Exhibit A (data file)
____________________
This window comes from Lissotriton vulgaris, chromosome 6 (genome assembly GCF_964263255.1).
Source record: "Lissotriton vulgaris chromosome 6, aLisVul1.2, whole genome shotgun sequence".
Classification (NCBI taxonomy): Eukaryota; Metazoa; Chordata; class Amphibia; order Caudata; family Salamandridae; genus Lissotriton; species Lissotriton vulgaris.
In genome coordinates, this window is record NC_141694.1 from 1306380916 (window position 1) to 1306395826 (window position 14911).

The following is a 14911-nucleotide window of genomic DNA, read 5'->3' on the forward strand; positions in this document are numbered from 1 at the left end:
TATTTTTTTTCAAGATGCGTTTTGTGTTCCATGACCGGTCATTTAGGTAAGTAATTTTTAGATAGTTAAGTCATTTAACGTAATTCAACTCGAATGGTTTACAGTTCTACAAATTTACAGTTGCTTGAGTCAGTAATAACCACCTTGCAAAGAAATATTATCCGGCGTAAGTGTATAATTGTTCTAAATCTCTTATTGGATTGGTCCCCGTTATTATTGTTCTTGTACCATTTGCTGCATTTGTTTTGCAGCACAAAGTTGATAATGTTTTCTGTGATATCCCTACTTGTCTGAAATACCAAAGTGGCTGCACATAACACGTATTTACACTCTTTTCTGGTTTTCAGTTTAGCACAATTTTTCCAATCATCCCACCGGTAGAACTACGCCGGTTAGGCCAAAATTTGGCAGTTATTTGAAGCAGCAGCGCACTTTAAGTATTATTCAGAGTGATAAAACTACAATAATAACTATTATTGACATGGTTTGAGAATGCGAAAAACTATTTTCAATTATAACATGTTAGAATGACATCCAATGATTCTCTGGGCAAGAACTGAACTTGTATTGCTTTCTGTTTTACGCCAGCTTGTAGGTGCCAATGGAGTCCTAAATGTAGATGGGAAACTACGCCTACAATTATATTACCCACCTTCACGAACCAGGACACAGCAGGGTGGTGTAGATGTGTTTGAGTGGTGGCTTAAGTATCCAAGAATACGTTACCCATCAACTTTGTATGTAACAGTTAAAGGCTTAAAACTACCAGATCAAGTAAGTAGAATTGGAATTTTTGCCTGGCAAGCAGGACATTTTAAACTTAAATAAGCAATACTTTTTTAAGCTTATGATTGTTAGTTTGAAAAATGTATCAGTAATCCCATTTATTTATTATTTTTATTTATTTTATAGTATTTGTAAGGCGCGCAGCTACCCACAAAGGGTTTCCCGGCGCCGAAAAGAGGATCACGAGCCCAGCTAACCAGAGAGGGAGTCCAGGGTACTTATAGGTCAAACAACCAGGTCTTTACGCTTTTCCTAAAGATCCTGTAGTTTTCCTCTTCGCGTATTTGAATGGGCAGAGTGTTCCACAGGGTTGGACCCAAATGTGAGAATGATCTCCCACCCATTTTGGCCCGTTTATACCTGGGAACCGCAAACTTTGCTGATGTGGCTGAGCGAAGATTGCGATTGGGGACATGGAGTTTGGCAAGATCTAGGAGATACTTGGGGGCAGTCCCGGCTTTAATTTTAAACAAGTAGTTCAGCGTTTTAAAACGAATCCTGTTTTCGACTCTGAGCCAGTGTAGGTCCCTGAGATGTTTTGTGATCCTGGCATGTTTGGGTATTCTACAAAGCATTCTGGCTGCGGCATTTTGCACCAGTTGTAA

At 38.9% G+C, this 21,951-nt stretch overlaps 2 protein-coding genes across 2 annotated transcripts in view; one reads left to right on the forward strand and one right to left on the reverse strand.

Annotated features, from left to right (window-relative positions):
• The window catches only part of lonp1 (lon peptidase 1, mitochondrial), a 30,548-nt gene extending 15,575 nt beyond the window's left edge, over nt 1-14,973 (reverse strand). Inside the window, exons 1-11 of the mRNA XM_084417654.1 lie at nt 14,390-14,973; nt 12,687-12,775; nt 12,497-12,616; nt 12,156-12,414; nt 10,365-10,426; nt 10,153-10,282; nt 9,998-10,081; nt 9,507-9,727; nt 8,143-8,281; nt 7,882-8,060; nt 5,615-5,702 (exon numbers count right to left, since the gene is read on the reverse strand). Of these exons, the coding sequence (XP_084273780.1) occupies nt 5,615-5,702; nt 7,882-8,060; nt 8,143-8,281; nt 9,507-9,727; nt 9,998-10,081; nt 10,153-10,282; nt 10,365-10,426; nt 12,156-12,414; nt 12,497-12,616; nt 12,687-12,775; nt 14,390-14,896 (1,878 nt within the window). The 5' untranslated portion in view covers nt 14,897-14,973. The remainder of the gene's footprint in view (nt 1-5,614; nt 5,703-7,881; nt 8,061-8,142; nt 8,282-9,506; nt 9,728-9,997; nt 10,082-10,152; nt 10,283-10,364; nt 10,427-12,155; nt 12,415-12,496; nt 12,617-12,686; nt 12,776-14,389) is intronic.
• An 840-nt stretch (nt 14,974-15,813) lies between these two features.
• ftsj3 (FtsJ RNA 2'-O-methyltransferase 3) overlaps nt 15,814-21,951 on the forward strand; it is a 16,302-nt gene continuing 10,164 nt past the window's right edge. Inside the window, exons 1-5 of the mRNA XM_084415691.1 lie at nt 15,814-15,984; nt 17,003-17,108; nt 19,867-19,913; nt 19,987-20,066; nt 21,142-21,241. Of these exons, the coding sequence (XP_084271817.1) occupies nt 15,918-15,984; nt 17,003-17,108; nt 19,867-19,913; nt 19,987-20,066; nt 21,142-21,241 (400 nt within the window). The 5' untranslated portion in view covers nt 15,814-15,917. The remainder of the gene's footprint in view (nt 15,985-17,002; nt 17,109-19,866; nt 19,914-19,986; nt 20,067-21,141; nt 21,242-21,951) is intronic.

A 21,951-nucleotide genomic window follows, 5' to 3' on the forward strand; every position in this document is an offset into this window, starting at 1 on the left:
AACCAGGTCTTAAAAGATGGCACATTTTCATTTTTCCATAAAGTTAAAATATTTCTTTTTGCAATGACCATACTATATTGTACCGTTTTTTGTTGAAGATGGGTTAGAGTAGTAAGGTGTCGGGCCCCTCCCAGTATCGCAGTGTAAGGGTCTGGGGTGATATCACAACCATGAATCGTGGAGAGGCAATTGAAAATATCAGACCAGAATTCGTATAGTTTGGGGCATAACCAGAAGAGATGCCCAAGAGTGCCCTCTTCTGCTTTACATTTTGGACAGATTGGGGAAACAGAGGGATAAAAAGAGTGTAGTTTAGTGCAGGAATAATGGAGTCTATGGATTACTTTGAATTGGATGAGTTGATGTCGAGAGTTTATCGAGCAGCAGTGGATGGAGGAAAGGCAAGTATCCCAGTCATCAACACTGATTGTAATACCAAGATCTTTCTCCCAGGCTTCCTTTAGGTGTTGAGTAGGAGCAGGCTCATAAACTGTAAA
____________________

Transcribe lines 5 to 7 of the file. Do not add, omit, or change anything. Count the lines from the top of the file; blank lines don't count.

The following is a 14911-nucleotide window of genomic DNA, read 5'->3' on the forward strand; positions in this document are numbered from 1 at the left end:
TATTTTTTTTCAAGATGCGTTTTGTGTTCCATGACCGGTCATTTAGGTAAGTAATTTTTAGATAGTTAAGTCATTTAACGTAATTCAACTCGAATGGTTTACAGTTCTACAAATTTACAGTTGCTTGAGTCAGTAATAACCACCTTGCAAAGAAATATTATCCGGCGTAAGTGTATAATTGTTCTAAATCTCTTATTGGATTGGTCCCCGTTATTATTGTTCTTGTACCATTTGCTGCATTTGTTTTGCAGCACAAAGTTGATAATGTTTTCTGTGATATCCCTACTTGTCTGAAATACCAAAGTGGCTGCACATAACACGTATTTACACTCTTTTCTGGTTTTCAGTTTAGCACAATTTTTCCAATCATCCCACCGGTAGAACTACGCCGGTTAGGCCAAAATTTGGCAGTTATTTGAAGCAGCAGCGCACTTTAAGTATTATTCAGAGTGATAAAACTACAATAATAACTATTATTGACATGGTTTGAGAATGCGAAAAACTATTTTCAATTATAACATGTTAGAATGACATCCAATGATTCTCTGGGCAAGAACTGAACTTGTATTGCTTTCTGTTTTACGCCAGCTTGTAGGTGCCAATGGAGTCCTAAATGTAGATGGGAAACTACGCCTACAATTATATTACCCACCTTCACGAACCAGGACACAGCAGGGTGGTGTAGATGTGTTTGAGTGGTGGCTTAAGTATCCAAGAATACGTTACCCATCAACTTTGTATGTAACAGTTAAAGGCTTAAAACTACCAGATCAAGTAAGTAGAATTGGAATTTTTGCCTGGCAAGCAGGACATTTTAAACTTAAATAAGCAATACTTTTTTAAGCTTATGATTGTTAGTTTGAAAAATGTATCAGTAATCCCATTTATTTATTATTTTTATTTATTTTATAGTATTTGTAAGGCGCGCAGCTACCCACAAAGGGTTTCCCGGCGCCGAAAAGAGGATCACGAGCCCAGCTAACCAGAGAGGGAGTCCAGGGTACTTATAGGTCAAACAACCAGGTCTTTACGCTTTTCCTAAAGATCCTGTAGTTTTCCTCTTCGCGTATTTGAATGGGCAGAGTGTTCCACAGGGTTGGACCCAAATGTGAGAATGATCTCCCACCCATTTTGGCCCGTTTATACCTGGGAACCGCAAACTTTGCTGATGTGGCTGAGCGAAGATTGCGATTGGGGACATGGAGTTTGGCAAGATCTAGGAGATACTTGGGGGCAGTCCCGGCTTTAATTTTAAACAAGTAGTTCAGCGTTTTAAAACGAATCCTGTTTTCGACTCTGAGCCAGTGTAGGTCCCTGAGATGTTTTGTGATCCTGGCATGTTTGGGTATTCTACAAAGCATTCTGGCTGCGGCATTTTGCACCAGTTGTAA

At 38.9% G+C, this 21,951-nt stretch overlaps 2 protein-coding genes across 2 annotated transcripts in view; one reads left to right on the forward strand and one right to left on the reverse strand.